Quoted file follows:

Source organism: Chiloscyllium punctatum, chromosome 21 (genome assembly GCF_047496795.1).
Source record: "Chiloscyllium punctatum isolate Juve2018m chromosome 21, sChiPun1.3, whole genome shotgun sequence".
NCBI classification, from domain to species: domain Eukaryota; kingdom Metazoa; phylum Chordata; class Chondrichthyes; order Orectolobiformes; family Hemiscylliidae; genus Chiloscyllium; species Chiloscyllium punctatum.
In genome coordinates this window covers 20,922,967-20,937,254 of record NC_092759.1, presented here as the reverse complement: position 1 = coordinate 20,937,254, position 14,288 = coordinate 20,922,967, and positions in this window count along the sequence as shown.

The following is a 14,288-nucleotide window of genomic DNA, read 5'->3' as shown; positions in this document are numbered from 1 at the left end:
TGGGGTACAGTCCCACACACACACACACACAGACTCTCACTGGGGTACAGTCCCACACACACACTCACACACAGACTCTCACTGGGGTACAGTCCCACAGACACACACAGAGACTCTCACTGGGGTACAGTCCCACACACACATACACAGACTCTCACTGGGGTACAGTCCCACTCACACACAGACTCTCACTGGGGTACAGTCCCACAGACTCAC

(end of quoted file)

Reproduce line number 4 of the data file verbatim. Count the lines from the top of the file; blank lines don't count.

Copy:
In genome coordinates this window covers 20,922,967-20,937,254 of record NC_092759.1, presented here as the reverse complement: position 1 = coordinate 20,937,254, position 14,288 = coordinate 20,922,967, and positions in this window count along the sequence as shown.